An electric vehicle rally will bring Teslas and Rivians to the North Slope in August


Ten electric cars, including Teslas, Rivian pickup trucks and potentially Ford F-150 lights, will travel more than 1,000 miles on the Dalton Highway from Fairbanks to the Arctic Ocean and back, to demonstrate the technology electric vehicles in a remote, rugged and low infrastructure environment.

The 2022 Arctic Road Rally, organized by Launch Alaska and funded by the US Department of Energy, will take off on August 12 and spend two days driving to Oliktok Point, the northernmost point in the United States on the connected road network. After a day’s break, drivers will spend another two days returning “to a very remote place, a very austere environment, along a pretty iconic stretch of road,” said Launch Alaska transportation manager Tim Leach.

“The idea of ​​this technology demonstration is to help prove that these vehicles and charging stations do indeed work in a very remote location,” Leach said. “It’s obviously an industrial corridor, but it’s quite remote in other ways. It’s something that we hope will capture the imagination and really pique people’s interest and excitement.”

This year the event is not open to the public, but people will be able to follow the rally virtually, on the Arctic Road Rally website, Just before the rally, there will be an electric car show hosted by the Golden Valley Electric Association in Fairbanks on August 12.

To power vehicles on their journey north, drivers will rely on a series of temporary charging stations installed with the help of the Alaska Electric Vehicle Association, spaced about 140 miles apart between each one, said Kirsten Swann, communications manager for Launch Alaska.

While the power generation infrastructure is quite developed in Fairbanks and Deadhorse, the highway offers few natural gas and diesel generators. This condition makes the route a perfect example “of a remote stretch of road where there needs to be preparation and planning for vehicle electrification,” Leach said, particularly “before the consumer crosses the next step to adopt or try this new technology.”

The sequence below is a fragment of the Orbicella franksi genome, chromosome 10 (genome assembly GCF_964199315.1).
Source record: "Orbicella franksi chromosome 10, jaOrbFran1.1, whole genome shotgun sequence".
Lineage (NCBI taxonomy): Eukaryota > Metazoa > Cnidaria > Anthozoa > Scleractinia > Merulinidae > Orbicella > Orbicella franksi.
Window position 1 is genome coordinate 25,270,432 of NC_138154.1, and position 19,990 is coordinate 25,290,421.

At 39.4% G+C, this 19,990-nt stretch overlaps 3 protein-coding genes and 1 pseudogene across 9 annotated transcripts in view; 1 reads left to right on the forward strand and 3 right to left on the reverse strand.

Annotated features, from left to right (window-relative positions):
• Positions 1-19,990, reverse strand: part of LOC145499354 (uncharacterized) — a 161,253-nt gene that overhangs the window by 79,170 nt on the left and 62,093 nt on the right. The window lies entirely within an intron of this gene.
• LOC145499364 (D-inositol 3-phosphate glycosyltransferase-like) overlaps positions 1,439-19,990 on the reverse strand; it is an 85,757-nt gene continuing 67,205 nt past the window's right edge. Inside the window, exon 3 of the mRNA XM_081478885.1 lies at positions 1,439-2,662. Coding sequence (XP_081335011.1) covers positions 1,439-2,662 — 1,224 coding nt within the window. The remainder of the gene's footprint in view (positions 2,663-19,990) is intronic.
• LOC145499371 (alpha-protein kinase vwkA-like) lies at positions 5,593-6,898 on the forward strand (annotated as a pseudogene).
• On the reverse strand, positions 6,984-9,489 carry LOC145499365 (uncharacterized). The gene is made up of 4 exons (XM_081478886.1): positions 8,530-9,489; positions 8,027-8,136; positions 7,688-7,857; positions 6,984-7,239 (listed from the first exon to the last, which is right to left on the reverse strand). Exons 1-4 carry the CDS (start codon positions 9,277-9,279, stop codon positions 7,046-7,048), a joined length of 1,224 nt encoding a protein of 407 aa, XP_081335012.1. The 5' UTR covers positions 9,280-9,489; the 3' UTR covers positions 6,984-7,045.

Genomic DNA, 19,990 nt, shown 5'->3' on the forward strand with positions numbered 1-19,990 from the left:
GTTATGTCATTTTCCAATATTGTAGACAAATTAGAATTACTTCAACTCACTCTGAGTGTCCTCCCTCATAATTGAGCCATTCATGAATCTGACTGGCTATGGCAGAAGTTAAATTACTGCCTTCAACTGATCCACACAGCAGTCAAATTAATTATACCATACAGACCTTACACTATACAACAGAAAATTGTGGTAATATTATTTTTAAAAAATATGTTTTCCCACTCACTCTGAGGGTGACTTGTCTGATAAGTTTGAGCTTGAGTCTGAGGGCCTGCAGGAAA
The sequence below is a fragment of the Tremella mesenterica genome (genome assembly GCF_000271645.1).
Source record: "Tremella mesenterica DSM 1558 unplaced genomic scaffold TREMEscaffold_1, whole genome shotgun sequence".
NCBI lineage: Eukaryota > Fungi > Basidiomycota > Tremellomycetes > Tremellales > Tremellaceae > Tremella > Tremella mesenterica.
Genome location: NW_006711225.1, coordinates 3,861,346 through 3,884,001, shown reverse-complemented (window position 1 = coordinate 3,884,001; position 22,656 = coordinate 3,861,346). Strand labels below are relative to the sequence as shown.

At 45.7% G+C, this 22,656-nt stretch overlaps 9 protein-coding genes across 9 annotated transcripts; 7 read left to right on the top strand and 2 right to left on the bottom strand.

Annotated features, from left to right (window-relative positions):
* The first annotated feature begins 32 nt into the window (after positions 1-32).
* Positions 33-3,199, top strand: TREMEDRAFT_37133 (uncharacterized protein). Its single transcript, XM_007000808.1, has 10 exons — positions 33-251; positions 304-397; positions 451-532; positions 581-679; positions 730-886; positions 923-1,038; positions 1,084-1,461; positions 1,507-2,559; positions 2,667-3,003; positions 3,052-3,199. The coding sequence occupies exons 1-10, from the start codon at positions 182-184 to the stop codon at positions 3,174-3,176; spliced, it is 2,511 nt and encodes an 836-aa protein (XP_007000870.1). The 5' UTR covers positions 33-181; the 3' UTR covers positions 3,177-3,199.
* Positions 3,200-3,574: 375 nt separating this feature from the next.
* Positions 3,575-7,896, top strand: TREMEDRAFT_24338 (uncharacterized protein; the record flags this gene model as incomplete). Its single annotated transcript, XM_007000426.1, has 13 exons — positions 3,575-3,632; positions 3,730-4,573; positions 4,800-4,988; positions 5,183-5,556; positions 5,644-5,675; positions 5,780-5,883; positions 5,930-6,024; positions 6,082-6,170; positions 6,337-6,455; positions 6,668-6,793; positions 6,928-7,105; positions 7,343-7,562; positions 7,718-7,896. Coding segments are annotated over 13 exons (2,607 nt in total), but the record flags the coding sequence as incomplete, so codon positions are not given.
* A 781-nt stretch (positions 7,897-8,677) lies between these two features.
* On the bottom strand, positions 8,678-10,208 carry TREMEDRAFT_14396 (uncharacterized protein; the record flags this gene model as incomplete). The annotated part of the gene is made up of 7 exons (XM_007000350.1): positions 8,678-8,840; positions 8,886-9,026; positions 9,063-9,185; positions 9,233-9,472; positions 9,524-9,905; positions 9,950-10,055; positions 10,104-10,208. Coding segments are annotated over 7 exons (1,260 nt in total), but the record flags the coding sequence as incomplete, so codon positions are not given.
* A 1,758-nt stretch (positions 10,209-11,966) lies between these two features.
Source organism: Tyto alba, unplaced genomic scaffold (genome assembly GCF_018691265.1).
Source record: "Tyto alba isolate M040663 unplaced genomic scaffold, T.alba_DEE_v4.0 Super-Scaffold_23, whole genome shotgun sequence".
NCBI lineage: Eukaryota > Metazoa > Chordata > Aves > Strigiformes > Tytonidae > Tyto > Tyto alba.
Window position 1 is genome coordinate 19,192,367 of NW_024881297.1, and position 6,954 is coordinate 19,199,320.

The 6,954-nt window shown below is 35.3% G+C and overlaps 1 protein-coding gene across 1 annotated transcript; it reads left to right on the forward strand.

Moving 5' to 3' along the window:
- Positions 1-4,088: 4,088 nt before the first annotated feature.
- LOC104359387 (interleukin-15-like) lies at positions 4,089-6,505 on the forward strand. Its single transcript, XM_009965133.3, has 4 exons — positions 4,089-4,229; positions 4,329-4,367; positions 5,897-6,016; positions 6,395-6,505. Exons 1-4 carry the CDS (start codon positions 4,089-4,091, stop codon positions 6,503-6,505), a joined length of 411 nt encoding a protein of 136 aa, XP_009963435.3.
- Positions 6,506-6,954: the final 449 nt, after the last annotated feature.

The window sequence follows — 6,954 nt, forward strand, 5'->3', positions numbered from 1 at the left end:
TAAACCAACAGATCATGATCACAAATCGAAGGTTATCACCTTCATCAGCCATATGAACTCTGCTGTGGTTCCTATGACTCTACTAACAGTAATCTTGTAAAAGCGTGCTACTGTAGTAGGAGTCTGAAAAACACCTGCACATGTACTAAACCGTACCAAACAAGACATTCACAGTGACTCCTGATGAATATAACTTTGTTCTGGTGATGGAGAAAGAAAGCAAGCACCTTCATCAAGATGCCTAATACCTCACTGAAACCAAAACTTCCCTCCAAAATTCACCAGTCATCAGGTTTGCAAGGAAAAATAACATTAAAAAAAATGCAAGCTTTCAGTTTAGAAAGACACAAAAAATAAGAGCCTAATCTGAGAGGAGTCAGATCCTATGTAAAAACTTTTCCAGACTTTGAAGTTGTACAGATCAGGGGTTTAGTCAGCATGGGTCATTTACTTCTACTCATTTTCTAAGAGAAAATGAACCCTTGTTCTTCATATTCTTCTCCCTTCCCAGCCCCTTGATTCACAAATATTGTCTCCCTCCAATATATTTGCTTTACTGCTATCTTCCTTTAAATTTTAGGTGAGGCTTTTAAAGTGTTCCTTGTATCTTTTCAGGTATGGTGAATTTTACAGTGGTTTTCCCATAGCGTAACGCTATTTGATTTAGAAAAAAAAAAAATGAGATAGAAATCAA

In addition to the development of electric vehicle charging stations, the transition to electric vehicles in Alaska requires adapting the battery capacity of the electric vehicle to extreme cold.

“While there is a decrease in effective range that you can use in really cold weather, as long as you have that understanding and awareness, and you have enough battery capacity, you generally have pretty good maneuverability to the actual vehicle and snow and ice conditions,” Leach said.

While it’s summer now, Dalton Highway can challenge drivers in any season, for example, with culverts after rain, but, according to Leach, electric vehicles do quite well in tough conditions.

“It can be tough, especially when it’s raining or when you have washes,” Leach said. “But outside of those particular extreme examples, when it comes to rough roads, wet roads, mud and gravel, the performance of EVs in terms of driving on those kinds of surfaces is something we don’t expect to have any problems with it.”

When it comes to barriers to transitioning to electric vehicles in Alaska, access to public charging is one of the biggest hurdles for people, Leach said. Currently, the only alternative fuel corridor we have in the state is between Anchorage and Fairbanks, but installing more stations is being discussed by industry enthusiasts.

Another concern expressed by customers, according to Leach, is the high price – although decreasing over time – of electric vehicles. On the bright side, electric vehicles cost less to refuel and electricity prices are more stable than gasoline prices.

Living in small, remote towns and villages often requires riders to travel fewer miles, which can be perfect for riding an electric ATV or snowmobile, although more testing is needed to safely use the technology for subsistence and search and rescue, added Leach.

“You still have to test that before you make sure the vehicle lineup is right for people,” he said, “before you say, ‘Oh, yeah, go ahead and buy an electric snowmobile so that you can go out and hunt caribou.'”


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